Saturday, December 17, 2005

Beirut through My Eyes part 1

In October of 1983 I was 24 years old, naive but a Navy Veteran. I enlisted in April of 1977 and went to the west coast. After 3 Westpacs I thought I had seen it all, from rescuing Vietnamese refugees to sitting on Gonzo Station during most of the Hostage Crisis. So I didn't think what I was about to see would effect me in anyway. I was seasoned, hardened and cynical beyond most of my peers.

I was standing on the signal bridge of the USS Portland LSD-37 when the unthinkable happened. We were about 1 nautical mile from the beach a little south of the Beirut International Airport, I was standing facing the beach when I heard what I first thought was a direct hit on the ship. The explosion was loud at almost 2 miles away, I looked for the source of the blast and I saw a cloud rising from the area of the Marine encampment, my heart skipped a beat, then we started reacting. We called into our CIC (combat information center) and reported what we had seen. Within minutes the chatter on the radio started, we heard that the BLT was down, Marines yelling for medivacs and finally body containers. Volunteers were being recruited to help with the rescues, I volunteered but was told that I was needed onboard so I sat helpless, listening to the chatter while my Marine Brothers needed my help.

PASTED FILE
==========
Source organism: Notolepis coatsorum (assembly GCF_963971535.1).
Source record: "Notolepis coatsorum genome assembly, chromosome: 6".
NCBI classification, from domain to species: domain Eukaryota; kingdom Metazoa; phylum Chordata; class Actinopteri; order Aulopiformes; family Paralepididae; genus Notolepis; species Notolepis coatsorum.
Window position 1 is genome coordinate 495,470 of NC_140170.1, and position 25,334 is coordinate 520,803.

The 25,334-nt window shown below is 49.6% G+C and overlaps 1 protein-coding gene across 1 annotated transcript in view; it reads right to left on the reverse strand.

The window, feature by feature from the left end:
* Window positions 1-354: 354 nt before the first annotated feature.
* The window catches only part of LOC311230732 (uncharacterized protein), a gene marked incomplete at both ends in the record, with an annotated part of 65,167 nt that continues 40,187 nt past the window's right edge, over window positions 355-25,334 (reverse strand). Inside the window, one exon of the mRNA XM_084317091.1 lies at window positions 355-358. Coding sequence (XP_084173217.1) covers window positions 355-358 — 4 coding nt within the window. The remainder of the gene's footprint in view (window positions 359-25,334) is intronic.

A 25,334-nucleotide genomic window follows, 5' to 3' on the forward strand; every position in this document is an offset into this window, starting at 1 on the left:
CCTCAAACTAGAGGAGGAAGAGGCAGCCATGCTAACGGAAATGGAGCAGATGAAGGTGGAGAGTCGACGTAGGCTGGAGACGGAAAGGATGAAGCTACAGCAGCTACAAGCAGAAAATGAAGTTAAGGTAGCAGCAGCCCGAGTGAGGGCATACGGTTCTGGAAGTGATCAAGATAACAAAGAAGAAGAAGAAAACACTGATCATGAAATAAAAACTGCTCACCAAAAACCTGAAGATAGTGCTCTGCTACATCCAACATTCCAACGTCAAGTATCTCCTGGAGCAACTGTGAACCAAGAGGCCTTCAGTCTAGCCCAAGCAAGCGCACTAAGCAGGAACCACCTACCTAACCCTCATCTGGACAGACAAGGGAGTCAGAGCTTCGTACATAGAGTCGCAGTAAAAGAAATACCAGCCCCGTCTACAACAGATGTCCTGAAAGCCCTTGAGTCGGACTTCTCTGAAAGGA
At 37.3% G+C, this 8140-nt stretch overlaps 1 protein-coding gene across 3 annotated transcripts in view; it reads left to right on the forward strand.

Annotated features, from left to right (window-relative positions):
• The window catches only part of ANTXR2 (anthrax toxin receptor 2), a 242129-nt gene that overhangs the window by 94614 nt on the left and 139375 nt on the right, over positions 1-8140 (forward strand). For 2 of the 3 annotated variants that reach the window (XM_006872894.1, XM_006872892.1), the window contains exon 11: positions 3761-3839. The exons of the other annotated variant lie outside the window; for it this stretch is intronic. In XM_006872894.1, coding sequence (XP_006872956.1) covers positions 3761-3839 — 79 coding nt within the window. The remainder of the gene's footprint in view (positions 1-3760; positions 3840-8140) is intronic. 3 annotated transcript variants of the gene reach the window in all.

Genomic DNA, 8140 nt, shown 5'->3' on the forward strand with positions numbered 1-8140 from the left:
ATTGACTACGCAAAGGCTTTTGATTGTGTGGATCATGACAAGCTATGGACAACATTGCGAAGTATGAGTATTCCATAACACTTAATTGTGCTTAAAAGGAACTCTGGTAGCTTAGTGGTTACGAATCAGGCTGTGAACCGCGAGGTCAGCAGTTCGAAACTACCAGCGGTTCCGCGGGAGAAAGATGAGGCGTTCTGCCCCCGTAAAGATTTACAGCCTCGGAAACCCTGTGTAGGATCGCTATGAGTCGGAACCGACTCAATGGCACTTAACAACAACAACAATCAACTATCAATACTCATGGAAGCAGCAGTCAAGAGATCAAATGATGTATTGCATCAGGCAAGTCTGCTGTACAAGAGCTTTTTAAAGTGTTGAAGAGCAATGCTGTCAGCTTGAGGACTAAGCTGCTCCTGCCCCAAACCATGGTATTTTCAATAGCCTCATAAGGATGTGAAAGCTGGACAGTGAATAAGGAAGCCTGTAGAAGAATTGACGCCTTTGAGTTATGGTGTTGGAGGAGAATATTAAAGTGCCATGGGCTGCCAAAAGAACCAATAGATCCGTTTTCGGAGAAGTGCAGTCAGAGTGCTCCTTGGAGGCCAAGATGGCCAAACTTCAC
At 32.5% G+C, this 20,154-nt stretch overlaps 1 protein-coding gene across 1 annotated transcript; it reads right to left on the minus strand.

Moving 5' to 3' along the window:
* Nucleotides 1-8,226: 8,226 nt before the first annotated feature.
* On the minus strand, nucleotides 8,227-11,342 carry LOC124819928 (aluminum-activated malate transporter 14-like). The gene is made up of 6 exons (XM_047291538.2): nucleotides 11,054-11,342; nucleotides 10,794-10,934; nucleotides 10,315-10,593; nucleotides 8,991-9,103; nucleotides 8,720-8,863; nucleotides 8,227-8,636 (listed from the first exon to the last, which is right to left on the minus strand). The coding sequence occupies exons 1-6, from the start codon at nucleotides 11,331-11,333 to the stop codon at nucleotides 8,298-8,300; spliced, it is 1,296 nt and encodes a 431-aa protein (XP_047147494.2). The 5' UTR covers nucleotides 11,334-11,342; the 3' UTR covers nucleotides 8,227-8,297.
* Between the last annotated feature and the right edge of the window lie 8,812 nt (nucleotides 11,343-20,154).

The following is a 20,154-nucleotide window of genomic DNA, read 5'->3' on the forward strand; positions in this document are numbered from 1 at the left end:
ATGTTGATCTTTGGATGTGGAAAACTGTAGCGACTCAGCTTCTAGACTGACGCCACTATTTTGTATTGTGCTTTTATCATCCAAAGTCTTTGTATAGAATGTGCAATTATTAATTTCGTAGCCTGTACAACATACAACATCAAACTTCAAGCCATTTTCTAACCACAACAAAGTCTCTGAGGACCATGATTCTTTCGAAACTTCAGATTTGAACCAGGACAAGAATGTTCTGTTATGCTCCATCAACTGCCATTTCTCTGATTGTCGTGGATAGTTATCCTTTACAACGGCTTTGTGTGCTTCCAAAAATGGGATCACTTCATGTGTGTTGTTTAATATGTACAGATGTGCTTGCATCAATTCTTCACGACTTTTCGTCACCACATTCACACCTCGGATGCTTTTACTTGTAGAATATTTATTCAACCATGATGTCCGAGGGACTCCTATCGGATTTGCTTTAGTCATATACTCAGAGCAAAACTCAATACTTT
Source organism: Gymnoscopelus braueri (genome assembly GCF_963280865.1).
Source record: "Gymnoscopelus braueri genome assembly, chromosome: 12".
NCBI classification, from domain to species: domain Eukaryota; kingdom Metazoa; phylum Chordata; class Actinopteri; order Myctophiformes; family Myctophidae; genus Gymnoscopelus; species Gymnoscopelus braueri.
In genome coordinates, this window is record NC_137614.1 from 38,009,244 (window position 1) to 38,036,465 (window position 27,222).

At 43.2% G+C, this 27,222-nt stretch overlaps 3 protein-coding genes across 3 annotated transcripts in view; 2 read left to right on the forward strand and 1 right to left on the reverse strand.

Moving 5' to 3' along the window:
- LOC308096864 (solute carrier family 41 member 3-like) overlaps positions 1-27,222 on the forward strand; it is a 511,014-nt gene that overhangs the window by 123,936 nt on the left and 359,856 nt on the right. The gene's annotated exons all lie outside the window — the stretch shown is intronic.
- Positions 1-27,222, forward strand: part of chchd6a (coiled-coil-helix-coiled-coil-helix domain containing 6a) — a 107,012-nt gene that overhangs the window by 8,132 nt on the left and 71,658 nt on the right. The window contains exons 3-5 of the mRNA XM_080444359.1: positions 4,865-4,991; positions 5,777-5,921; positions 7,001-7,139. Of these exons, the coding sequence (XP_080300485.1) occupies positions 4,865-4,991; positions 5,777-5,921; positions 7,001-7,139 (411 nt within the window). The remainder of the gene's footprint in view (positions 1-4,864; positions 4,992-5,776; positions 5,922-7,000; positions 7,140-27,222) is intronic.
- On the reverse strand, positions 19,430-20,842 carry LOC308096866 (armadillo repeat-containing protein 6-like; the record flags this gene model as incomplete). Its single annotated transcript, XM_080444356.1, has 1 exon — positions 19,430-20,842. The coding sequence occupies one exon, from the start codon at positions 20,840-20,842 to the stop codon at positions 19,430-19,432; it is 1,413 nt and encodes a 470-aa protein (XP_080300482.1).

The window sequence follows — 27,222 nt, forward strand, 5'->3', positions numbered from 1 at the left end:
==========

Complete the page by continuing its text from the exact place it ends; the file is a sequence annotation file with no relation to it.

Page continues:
I finally told my department head that it was my duty to be there and later that night I was flown in to assist in the rescue and recovery.

I am not sure what day it was that I found a small yellow piece of paper that would change my life. But it was after I had seen the destruction dealt by enemies of peace and order. A truck filled with explosives estimated to be around 20 thousands pounds, ( reports list 12 thousand and up, explosives were amplified by gasses) had driven into the BLT HQ and detonated, the 4 story building had been brought down like a house of cards. Debris scattered everywhere, rubble contained remains of my Brothers and we dug until our fingers bled hoping to find someone still clinging to life.

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